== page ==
Trump’s Opioid Commission Doesn’t Address the Main Causes of Addiction
Worse, Trump’s broader domestic policy agenda could actually worsen the opioid crisis.
By Katherine Gallagher Robbins and Eliza Schultz
On March 29, President Donald Trump announced a new commission to tackle opioid addiction. The stakes could not be higher — public health officials have deemed the opioid crisis the “worst drug crisis” in U.S. history. In 2015 alone, opioid overdoses claimed the lives of an estimated 33,000 Americans.
But considered in the context of his broader domestic policy agenda, President Trump’s commission provides cold comfort for the families and communities that have been ravaged by the opioid crisis.
That’s in part because the commission’s work will begin at a time when health insurance programs like the Affordable Care Act and Medicaid — both of which ensure that millions of Americans have access to essential substance abuse treatment services — are under attack. In addition, the commission doesn’t aim to address key risk factors for opioid addiction: childhood trauma, mental illness, and unemployment. Even worse, other aspects of Trump’s agenda may worsen exposure to these risk factors.
The opioid crisis has put significant strain on state foster care systems, which were underfunded even before the epidemic. Many states are unable to cope with the numerous instances of child abuse and neglect that arise from opioid use and addiction. One Ohio county, for example, has seen a 20 percent surge in the number of children who have been removed from their parents’ custody this year, largely due to the region’s opioid epidemic. Now, the county has resorted to putting up billboards and distributing fliers in an effort to recruit more foster parents.
These instances of childhood trauma — exacerbated by states’ inability to cope with the increase of children in the foster care system — perpetuate a cycle of substance abuse, as childhood trauma is correlated with opioid addiction later in life.
In addition to fully funding the foster care system, fighting the opioid epidemic requires reducing childhood trauma across various contexts. Unfortunately, under President Trump’s recent budget proposal, instances of trauma are poised to increase. Trump’s budget eliminates the Legal Services Corporation, which will keep victims of domestic violence within reach of their abusers and expose them to further incidents of it. It also cuts funding for the Department of Justice, which houses essential programs aimed at helping victims of childhood sexual assault.
People with mental illness are substantially more likely to misuse opioids compared to those who do not experience mental illness. Some researchers estimate that close to half of people suffering from opioid addiction have either a mental illness or a personality disorder.
This correlation suggests that efforts to fight the opioid epidemic should be directed towards individuals with mental illness in particular. But many of President Trump’s policy proposals inflict disproportionate harm on people with mental illness, reducing their access to health care. Not only is President Trump advocating for severe cuts to Medicaid and attempting to dismantle the Affordable Care Act — actions that would cost millions of Americans their health insurance and access to substance abuse treatment and mental health care — he has also proposed $100 million in cuts to the Mental Health Block Grant. To add insult to injury, Trump will reportedly use such cuts to help fund his Mexican border wall and ramp-up in military spending.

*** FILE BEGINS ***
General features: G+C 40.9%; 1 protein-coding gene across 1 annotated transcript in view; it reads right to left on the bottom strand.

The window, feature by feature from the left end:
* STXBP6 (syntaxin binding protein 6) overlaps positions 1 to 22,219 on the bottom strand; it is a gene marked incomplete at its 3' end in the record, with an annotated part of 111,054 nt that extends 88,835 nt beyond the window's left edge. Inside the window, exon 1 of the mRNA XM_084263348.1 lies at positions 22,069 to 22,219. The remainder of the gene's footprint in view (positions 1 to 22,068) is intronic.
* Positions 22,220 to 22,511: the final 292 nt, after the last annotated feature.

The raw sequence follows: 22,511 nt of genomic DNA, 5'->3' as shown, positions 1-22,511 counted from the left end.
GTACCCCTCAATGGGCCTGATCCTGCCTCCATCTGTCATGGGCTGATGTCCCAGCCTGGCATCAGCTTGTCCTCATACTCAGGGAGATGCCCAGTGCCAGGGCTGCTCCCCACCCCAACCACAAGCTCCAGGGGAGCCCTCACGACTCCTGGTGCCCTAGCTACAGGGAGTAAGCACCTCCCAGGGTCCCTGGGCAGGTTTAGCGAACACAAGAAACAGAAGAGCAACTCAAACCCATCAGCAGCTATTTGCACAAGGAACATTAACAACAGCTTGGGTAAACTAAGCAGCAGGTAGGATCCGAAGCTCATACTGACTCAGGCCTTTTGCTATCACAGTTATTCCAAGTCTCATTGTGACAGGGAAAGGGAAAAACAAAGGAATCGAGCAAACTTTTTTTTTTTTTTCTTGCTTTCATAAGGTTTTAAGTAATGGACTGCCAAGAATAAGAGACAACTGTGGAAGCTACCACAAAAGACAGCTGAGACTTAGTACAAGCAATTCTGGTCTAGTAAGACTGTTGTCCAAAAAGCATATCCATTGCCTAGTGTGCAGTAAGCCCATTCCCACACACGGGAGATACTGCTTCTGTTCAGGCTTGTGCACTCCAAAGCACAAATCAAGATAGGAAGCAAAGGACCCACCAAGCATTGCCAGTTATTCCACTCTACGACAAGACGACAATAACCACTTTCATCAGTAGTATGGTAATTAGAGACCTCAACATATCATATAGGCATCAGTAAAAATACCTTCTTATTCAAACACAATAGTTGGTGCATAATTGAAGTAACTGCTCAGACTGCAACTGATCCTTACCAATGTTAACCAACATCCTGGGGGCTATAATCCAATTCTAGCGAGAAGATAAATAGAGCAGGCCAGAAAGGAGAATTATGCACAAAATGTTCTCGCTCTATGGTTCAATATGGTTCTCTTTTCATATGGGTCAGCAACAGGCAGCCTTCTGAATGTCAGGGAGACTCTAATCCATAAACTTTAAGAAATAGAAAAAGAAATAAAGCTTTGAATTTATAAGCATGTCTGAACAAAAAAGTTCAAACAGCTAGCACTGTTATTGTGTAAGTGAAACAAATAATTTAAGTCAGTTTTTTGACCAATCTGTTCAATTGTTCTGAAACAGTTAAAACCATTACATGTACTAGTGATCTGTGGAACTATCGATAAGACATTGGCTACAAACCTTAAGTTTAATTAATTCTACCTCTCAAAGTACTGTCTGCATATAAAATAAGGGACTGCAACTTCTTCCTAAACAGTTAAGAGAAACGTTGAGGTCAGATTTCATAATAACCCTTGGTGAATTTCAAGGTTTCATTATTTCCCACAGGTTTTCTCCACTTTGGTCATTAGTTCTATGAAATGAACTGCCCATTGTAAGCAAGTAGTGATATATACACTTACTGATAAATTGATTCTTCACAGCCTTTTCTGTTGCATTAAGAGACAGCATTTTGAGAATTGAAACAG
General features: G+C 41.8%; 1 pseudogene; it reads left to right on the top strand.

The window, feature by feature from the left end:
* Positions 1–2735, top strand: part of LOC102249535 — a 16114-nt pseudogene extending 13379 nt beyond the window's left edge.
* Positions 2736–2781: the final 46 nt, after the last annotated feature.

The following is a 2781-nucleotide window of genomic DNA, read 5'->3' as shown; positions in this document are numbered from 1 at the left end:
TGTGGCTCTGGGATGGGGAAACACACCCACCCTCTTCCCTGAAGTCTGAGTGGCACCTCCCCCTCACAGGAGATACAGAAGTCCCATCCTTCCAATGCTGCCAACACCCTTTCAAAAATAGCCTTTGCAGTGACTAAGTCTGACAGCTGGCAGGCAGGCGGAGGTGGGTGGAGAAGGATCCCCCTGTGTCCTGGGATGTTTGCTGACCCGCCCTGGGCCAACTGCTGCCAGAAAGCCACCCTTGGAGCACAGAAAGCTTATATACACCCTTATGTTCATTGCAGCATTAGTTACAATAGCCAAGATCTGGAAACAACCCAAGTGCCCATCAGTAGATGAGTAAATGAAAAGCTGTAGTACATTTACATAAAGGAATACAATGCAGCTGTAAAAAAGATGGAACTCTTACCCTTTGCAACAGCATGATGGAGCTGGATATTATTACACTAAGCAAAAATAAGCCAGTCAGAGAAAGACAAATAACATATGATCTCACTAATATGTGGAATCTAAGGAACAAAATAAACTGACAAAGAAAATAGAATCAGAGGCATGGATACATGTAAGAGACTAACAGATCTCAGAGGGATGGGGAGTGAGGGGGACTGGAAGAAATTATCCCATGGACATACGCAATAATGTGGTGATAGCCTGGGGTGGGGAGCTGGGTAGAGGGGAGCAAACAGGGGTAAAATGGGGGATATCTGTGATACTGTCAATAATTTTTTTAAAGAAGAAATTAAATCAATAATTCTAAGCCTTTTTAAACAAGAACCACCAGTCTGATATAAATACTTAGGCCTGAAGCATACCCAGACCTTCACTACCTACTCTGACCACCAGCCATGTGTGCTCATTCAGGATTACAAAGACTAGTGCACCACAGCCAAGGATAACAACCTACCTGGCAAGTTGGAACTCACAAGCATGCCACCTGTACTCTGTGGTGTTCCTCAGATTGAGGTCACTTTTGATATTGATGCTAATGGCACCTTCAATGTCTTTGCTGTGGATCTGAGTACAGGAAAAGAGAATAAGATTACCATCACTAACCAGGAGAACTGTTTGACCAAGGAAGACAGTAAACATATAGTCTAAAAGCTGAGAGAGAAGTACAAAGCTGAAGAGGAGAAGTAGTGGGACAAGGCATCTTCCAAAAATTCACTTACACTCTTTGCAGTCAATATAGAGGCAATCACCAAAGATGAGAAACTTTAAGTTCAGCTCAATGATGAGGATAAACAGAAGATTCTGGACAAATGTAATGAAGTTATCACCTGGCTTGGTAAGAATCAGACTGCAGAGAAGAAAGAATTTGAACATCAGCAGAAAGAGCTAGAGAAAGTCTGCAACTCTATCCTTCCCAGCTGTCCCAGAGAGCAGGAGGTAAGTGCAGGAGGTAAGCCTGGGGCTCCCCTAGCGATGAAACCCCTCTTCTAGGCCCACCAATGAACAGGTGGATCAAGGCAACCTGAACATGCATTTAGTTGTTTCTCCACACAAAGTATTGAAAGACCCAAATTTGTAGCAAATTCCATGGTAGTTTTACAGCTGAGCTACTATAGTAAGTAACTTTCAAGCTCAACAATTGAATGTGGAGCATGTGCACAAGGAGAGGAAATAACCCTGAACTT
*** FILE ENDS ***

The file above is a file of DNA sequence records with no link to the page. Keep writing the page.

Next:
Individuals often turn to opioids to numb not only physical pain, but also economic woes. Economic anxiety — and unemployment in particular — have been linked to opioid usage. Research has shown that reduced upward mobility and material hardship are also related to the rise in nonmedical prescription opioid misuse.
Despite his campaign promises to relieve economic anxiety, President Trump is poised to do far more harm than good in this area. As outlined in his recent budget, Trump’s plan to eliminate the Manufacturing Extension Partnership is estimated to result in 41,000 fewer jobs across the country — including many jobs in some of the states hardest hit by the opioid crisis, such as Ohio, Pennsylvania, and Michigan. Also on the chopping block are the Community Development Block Grant, the Appalachian Regional Commission, and the Delta Regional Commission, which support economic development in the country’s rural regions — again, areas that have been hit hard by the opioid crisis. What’s more, President Trump’s relentless attempts to deport immigrants would cost the national economy trillions. Should his healthcare proposal come to fruition, it would also be a job killer.
It’s within President Trump’s power to slow the opioid crisis. But doing so would require him to abandon his reckless policy agenda, and instead work to mitigate childhood trauma, mental illness, and unemployment. Until then, his commission — which does little to get at the root causes of the opioid crisis — pays only lip service to a crisis that continues to ravage the country.
Katherine Gallagher Robbins (@kfgrobbins) is the Director of Family Policy at the Center for American Progress (CAP). Eliza Schultz is the Research Assistant for the Poverty to Prosperity Program at CAP.